Lack of affordable transport limits young people’s access to employment, education and training
14 December 2012
Rising transport costs are making it difficult for thousands of young people to participate in education and training, leaving many unable to enter or stay in work, according to a new report from The Work Foundation. This is particularly the case for young people living in rural areas who find it harder to stay in work due to inadequate public transport routes from their homes. The report, published today (14 December), calls on the government to implement policies that will reduce the transport barriers which exacerbate the youth unemployment crisis.
Figures show that transport costs have made it difficult for one in five young people to participate in education and training, with many unable to gain or maintain employment. The situation is even worse for young people living in rural areas who face further obstacles to finding jobs close enough for an affordable or accessible commute.
Transport Barriers to Youth Employment shows how young people in work are generally in low-paid sectors such as sales and customer services. This means many will struggle to afford next months further increases in transport costs. The report reveals how transport barriers are especially problematic for those in part-time or temporary work, those living or working in remote locations and those who have to travel long distances.
Katy Jones, lead report author and researcher at The Work Foundation said: “Nearly one million young people are unemployed and for many lack of affordable transport is a key barrier to finding work. Yet central government policy does little to address this. The government should guarantee concessionary fares for young, long-term unemployed people. To keep support in line with participation in education and training, it should also extend transport assistance up until the age of 18, in line with planned increases in the participation age.”
Co-author Neil Lee added: “Local authorities also have an important role to play. They need to ensure young people are adequately consulted on the planning and provision of local transport services. Local authorities should provide stable, long-term support for community and personal transport schemes (such as the widely endorsed Wheels 2 Work schemes). In addition, information services such as Traveline need to be better advertised, accessible and accurate.
“We are also calling on Work Programme providers to take action and ensure transport obstacles faced by young people are individually identified and addressed within the scheme.”
The report is the third from The Work Foundation’s Missing Million programme, a two-year solutions-focused project aimed at increasing the employment prospects of young people in the UK.
Notes to editors
1. Transport barriers to youth employment by Katy Jones and Neil Lee is available from the press team in advance or available for download here.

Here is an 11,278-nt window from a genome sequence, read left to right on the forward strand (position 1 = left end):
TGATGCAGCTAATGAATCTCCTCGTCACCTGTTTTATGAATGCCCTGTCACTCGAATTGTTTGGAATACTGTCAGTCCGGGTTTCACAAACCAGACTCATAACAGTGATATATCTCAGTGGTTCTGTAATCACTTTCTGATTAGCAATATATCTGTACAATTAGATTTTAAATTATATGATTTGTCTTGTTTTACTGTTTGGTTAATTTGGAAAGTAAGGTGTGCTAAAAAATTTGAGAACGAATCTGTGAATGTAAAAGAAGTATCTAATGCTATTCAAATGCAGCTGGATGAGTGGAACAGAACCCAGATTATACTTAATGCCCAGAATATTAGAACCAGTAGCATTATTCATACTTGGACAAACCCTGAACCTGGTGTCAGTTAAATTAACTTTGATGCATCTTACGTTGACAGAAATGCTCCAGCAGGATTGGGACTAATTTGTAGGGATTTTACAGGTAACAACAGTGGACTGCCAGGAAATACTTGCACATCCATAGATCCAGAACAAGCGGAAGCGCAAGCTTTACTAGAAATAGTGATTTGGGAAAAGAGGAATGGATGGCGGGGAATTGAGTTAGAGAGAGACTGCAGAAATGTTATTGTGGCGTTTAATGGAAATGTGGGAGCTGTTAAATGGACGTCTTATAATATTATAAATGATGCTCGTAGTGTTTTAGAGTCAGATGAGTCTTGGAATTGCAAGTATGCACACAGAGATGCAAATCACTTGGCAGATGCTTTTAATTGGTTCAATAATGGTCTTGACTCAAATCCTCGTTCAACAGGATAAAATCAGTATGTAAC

2. Katy Jones and Dr Neil Lee, head of the Socio-economic Centre at The Work Foundation are available for interviews, briefings and written comment.
3. The Missing Million programme is sponsored by Barclays, The Learning and Skills Improvement Service, Private Equity Foundation and the Trust for London. Views expressed in the report do not necessarily represent the views of sponsors.
4. Barclays is a major global financial services provider engaged in personal banking, credit cards, corporate and investment banking and wealth and investment management. With over 300 years of history and expertise in banking, Barclays operates in over 50 countries and employs over 140,000 people. Barclays moves, lends, invests and protects money for customers and clients worldwide.
5. The Learning and Skills Improvement Service (LSIS) is the sector-led body formed to accelerate quality improvement, increase participation and raise standards and achievement in the Further Education and Skills sector in England. LSIS is responsible for developing and providing resources that help colleges and providers implement initiatives and improve quality. This is achieved by commissioning products and services, identifying and sharing good practice throughout the system and providing tailored programmes of support.
6. Private Equity Foundation (PEF) was set up in 2006 to unlock the potential of young people with limited life chances. Its focus is primarily on the NEET issue. There’s no silver bullet so PEF supports children and young people from age four to 24, at home, through school and into the workplace. It provides the very best youth interventions, with funding and pro bono business expertise to help them improve effectiveness and grow. To date, it has changed 60,000 young lives through 19 charities.
7. Trust for London is the largest independent funder of projects tackling poverty and inequality in the capital. The Trust makes grants totalling around £7 million per year, supporting around 400 voluntary and community organisations in London at any one time. It was set up in 1891 and was formerly known as City Parochial Foundation. Charity registration number: 205629.
8. The Work Foundation aims to be the leading independent, international authority on work and its future. The Work Foundation is part of Lancaster University – an alliance that enables both organisations to further enhance their impact.
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